By Mike Harris
The Ventura County Star story here.
Camarillo, Simi Valley and Thousand Oaks have been awarded more than $1.3 million in community development grants from the federal Department of Housing and Urban Development.
The cities say they will use the money to fund social service programs that benefit seniors, the homeless, special needs residents, low- and moderate-income households and affordable housing.
Rep. Julia Brownley, D-Westlake Village, announced the grants in a news release Friday.
“Investing in our communities is essential to keeping Ventura County strong, vibrant, and diverse,” Brownley said. “These grants will support critical investments our cities will make to support the most vulnerable among us, in keeping with Ventura County’s commitment to improving the quality of life for all our residents.”
HUD awarded $255,107 to Camarillo, $547,246 to Simi Valley, and $557,958 to Thousand Oaks as part of its Community Development Block Grant program.
Begun in 1974, the program provides communities with resources to address a wide range of community development needs, HUD says. One of the department’s longest continuously run programs, it provides annual grants on a formula basis to states and local governments.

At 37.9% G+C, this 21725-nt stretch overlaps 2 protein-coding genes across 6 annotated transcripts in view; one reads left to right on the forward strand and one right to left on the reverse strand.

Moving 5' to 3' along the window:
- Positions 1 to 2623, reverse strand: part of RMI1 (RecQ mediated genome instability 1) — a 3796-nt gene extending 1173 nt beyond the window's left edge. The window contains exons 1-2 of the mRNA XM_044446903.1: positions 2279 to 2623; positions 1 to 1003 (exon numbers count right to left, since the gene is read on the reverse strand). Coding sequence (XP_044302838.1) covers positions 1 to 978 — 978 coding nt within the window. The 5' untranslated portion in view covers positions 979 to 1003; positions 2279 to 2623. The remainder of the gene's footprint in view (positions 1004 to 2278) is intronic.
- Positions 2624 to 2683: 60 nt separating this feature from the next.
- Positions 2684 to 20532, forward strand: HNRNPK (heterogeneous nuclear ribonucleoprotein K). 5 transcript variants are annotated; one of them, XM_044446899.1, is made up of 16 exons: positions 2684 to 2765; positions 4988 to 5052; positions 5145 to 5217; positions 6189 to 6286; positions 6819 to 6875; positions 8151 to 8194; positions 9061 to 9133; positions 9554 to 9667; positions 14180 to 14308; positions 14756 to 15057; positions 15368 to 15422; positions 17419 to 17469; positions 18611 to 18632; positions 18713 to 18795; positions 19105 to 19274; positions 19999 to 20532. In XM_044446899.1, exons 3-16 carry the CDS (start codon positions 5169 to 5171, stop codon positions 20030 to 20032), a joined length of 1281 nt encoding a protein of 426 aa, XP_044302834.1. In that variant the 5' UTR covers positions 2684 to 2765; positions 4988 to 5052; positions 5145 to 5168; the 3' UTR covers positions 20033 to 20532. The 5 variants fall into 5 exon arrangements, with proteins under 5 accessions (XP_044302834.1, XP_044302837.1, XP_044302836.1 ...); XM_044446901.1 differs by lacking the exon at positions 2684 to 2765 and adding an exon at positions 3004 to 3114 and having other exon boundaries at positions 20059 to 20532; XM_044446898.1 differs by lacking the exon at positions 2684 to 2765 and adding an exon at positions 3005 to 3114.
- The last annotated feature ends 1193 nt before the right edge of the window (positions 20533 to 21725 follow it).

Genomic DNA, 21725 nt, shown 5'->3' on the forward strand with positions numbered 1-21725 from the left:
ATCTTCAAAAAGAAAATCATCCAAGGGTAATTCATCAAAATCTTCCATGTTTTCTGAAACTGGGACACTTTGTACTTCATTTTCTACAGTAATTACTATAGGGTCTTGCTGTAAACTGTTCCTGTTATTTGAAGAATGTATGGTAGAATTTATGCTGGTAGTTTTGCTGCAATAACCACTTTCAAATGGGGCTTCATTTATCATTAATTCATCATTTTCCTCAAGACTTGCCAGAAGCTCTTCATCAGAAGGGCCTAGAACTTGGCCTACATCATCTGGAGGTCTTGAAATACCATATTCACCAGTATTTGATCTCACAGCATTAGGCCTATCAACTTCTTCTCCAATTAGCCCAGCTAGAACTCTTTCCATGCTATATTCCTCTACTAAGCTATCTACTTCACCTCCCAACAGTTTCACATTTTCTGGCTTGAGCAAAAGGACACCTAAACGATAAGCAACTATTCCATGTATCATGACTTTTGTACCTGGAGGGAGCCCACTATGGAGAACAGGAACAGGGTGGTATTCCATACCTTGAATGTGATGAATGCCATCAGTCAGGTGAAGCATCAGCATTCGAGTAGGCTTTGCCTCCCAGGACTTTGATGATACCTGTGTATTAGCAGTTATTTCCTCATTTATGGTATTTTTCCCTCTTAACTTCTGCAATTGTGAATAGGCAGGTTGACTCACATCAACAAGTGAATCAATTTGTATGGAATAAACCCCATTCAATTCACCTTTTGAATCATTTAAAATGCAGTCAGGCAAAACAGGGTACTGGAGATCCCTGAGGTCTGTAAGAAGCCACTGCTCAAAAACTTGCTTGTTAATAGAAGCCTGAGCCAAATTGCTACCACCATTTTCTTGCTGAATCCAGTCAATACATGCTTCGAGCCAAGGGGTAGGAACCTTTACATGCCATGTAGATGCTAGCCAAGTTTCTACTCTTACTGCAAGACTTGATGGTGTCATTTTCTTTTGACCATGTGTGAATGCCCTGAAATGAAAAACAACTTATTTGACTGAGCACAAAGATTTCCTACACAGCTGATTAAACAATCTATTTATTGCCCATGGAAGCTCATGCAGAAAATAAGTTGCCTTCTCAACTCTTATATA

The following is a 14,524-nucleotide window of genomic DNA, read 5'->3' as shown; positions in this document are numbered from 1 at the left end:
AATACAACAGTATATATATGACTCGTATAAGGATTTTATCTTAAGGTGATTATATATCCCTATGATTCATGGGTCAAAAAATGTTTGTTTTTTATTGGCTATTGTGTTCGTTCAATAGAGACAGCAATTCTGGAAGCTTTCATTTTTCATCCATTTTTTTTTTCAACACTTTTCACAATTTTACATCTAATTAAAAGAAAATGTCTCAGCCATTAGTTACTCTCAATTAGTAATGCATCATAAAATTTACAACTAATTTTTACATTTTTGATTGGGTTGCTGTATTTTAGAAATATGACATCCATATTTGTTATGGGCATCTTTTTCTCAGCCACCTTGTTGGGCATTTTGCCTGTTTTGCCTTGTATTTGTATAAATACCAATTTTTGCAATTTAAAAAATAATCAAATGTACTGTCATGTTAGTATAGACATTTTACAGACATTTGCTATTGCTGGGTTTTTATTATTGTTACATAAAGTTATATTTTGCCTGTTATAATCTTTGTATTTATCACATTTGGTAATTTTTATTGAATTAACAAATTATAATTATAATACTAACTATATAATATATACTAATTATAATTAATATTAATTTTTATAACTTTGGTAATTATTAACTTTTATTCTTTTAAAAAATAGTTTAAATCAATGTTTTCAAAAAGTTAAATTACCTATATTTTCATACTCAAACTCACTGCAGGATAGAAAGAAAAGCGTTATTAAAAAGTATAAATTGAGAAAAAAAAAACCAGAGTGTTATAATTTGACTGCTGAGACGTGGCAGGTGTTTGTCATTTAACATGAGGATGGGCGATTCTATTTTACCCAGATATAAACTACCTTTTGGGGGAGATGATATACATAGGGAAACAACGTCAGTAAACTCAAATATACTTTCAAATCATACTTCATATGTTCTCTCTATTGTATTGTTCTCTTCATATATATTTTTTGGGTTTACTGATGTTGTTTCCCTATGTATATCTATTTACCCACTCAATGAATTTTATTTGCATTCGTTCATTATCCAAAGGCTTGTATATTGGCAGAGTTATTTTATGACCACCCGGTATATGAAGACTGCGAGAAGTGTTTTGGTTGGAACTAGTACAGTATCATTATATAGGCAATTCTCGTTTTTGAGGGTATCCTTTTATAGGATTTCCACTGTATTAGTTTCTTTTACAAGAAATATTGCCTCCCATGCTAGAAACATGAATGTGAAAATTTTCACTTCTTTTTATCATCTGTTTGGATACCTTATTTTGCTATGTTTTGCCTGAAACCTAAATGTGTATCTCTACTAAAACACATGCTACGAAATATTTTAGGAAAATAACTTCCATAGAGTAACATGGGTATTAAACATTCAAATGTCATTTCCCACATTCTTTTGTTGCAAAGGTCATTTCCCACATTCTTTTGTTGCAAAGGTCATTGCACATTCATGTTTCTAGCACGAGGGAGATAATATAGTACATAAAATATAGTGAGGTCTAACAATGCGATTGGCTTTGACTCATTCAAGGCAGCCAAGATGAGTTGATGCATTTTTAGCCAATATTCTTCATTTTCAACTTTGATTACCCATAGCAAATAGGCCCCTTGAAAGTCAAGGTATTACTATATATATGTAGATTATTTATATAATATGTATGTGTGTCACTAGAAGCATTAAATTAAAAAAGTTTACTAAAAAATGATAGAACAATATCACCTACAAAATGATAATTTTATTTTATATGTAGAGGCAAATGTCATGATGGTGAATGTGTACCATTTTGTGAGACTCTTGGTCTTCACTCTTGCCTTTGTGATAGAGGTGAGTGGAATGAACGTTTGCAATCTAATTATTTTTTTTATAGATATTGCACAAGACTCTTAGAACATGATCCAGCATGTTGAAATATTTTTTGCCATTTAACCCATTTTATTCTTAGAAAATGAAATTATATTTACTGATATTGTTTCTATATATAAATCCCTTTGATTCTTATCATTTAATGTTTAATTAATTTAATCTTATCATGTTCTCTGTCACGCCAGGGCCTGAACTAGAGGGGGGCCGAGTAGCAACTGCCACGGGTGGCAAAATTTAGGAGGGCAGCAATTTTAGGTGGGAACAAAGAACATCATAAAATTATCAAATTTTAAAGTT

Officials of Camarillo, Simi Valley and Thousand Oaks said they welcomed the money.
“The city of Camarillo is grateful for Congresswoman Brownley’s support of the CDBG program,” said City Manager Dave Norman. “This money is vital to our efforts to fund needed social service programs for seniors and the homeless, as well as preserving affordable housing in the community.”
Simi Valley City Manager Eric Levitt said the city “has a range of housing and community development needs. CDBG funds help address the myriad of needs identified during the public outreach process.
“Recognizing the national objectives of these funding programs and specific program regulations, the city of Simi Valley intends to use these funds to coordinate programs, services, and projects to create decent and suitable living environments to benefit low- and moderate-income households and those with special needs,” Levitt said.
Thousand Oaks Mayor Claudia Bill-de la Peña said “this money will go to support public and social service grants to help low-income residents, seniors and families in Thousand Oaks. We are grateful to Congresswoman Brownley for supporting level funding especially as this program was proposed for elimination this year.”